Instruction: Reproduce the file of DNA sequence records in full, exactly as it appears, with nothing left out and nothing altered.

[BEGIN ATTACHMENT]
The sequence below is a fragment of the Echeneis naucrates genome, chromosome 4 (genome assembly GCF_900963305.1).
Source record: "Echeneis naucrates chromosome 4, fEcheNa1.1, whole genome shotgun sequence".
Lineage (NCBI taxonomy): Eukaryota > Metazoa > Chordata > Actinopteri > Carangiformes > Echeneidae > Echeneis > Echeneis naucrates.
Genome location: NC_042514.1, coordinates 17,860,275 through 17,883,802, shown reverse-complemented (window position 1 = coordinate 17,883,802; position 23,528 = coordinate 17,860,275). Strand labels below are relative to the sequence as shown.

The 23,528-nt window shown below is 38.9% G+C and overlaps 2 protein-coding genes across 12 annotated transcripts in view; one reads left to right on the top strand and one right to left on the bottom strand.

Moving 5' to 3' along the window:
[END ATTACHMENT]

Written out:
The sequence below is a fragment of the Echeneis naucrates genome, chromosome 4 (genome assembly GCF_900963305.1).
Source record: "Echeneis naucrates chromosome 4, fEcheNa1.1, whole genome shotgun sequence".
Lineage (NCBI taxonomy): Eukaryota > Metazoa > Chordata > Actinopteri > Carangiformes > Echeneidae > Echeneis > Echeneis naucrates.
Genome location: NC_042514.1, coordinates 17,860,275 through 17,883,802, shown reverse-complemented (window position 1 = coordinate 17,883,802; position 23,528 = coordinate 17,860,275). Strand labels below are relative to the sequence as shown.

The 23,528-nt window shown below is 38.9% G+C and overlaps 2 protein-coding genes across 12 annotated transcripts in view; one reads left to right on the top strand and one right to left on the bottom strand.

Moving 5' to 3' along the window: